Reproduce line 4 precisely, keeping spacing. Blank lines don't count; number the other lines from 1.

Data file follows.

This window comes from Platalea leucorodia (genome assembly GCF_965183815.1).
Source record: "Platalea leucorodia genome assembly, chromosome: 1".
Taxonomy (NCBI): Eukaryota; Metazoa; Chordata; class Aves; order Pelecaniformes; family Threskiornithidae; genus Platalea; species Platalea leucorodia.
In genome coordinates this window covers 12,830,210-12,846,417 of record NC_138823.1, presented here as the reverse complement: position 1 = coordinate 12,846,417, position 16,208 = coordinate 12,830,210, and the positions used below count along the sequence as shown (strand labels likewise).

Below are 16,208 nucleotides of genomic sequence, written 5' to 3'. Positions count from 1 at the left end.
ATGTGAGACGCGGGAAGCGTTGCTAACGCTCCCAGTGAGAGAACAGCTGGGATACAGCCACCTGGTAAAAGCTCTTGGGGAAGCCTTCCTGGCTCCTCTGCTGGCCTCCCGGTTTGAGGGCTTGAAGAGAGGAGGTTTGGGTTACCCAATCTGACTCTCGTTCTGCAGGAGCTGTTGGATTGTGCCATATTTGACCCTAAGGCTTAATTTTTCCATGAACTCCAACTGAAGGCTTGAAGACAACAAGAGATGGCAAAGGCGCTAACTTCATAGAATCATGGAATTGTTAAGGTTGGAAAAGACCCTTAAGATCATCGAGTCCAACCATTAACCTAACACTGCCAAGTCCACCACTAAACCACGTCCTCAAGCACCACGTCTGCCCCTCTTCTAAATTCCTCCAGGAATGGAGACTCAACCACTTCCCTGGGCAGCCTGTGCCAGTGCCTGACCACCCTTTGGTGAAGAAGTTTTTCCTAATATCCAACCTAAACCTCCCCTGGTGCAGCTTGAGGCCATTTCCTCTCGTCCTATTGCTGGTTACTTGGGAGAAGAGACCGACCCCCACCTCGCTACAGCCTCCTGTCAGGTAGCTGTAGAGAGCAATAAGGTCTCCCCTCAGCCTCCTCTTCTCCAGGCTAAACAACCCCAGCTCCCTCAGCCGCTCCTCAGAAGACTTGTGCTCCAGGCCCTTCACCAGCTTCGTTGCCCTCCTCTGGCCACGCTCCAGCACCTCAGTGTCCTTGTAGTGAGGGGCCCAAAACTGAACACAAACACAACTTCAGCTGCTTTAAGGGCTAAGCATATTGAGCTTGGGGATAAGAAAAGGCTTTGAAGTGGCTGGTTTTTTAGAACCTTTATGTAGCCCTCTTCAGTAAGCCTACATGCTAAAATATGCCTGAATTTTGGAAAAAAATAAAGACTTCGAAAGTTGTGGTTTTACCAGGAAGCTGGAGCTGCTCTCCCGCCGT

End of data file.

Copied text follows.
In genome coordinates this window covers 12,830,210-12,846,417 of record NC_138823.1, presented here as the reverse complement: position 1 = coordinate 12,846,417, position 16,208 = coordinate 12,830,210, and the positions used below count along the sequence as shown (strand labels likewise).